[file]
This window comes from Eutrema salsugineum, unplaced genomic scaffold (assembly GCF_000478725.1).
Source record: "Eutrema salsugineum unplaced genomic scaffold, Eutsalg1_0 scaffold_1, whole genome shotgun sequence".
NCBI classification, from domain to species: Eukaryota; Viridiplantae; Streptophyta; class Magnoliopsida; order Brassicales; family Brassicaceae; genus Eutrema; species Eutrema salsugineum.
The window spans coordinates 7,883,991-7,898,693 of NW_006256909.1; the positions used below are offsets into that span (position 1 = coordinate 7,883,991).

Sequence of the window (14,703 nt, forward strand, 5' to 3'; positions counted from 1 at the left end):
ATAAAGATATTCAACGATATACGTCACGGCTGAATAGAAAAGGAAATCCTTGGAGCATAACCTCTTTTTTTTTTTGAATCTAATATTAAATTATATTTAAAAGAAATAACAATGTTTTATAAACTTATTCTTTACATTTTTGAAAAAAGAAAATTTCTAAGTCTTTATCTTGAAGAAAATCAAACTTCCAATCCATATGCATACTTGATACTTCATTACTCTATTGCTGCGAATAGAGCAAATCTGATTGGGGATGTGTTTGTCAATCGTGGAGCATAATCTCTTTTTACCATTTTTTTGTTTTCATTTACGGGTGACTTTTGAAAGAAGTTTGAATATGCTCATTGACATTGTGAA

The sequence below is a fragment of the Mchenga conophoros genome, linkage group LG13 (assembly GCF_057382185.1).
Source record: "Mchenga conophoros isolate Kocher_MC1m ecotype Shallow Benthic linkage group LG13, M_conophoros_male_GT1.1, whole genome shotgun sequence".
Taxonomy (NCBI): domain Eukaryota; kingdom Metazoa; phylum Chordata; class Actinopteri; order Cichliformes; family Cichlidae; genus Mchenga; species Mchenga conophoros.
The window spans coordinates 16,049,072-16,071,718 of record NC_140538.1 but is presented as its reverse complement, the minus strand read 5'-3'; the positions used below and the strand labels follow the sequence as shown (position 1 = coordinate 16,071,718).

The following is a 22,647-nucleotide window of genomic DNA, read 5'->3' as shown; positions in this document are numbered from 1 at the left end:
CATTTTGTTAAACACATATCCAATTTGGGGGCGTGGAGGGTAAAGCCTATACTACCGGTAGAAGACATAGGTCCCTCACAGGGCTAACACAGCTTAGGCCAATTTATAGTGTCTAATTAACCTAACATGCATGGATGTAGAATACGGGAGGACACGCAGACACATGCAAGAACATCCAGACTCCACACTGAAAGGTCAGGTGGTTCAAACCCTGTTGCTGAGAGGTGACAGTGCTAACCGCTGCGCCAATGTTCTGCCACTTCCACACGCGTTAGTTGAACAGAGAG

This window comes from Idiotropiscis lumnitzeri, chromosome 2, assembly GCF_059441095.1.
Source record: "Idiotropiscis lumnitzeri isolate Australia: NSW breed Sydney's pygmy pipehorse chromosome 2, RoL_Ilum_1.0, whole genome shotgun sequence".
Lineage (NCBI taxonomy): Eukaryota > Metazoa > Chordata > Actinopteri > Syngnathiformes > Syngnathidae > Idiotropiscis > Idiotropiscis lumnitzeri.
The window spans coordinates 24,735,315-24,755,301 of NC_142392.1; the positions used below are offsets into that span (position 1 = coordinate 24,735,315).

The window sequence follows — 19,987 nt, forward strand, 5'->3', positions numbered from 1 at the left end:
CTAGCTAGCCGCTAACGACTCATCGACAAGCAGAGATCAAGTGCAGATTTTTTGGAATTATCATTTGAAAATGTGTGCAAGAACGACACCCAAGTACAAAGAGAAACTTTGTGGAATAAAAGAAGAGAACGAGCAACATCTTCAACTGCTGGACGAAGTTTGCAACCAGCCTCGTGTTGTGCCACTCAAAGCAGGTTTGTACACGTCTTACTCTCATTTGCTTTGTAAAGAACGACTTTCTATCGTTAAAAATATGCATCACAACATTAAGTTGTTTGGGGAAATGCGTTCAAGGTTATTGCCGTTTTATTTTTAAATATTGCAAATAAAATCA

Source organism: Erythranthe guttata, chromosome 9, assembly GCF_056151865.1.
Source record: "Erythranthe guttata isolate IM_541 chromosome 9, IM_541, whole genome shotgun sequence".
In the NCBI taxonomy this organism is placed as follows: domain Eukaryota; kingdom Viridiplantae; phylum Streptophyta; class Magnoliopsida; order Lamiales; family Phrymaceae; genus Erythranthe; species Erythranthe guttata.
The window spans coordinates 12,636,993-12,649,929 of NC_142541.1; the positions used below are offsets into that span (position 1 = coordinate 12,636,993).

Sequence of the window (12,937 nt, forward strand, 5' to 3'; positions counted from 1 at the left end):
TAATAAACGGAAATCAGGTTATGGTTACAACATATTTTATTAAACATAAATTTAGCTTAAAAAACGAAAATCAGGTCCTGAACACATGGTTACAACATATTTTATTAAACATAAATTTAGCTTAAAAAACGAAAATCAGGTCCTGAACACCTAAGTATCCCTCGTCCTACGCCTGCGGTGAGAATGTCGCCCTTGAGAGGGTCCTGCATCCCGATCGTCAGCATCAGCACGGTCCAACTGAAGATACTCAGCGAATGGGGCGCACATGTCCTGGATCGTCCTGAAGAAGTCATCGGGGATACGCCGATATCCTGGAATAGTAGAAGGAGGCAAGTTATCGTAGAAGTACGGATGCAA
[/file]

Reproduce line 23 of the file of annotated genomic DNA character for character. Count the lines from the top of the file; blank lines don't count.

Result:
Sequence of the window (12,937 nt, forward strand, 5' to 3'; positions counted from 1 at the left end):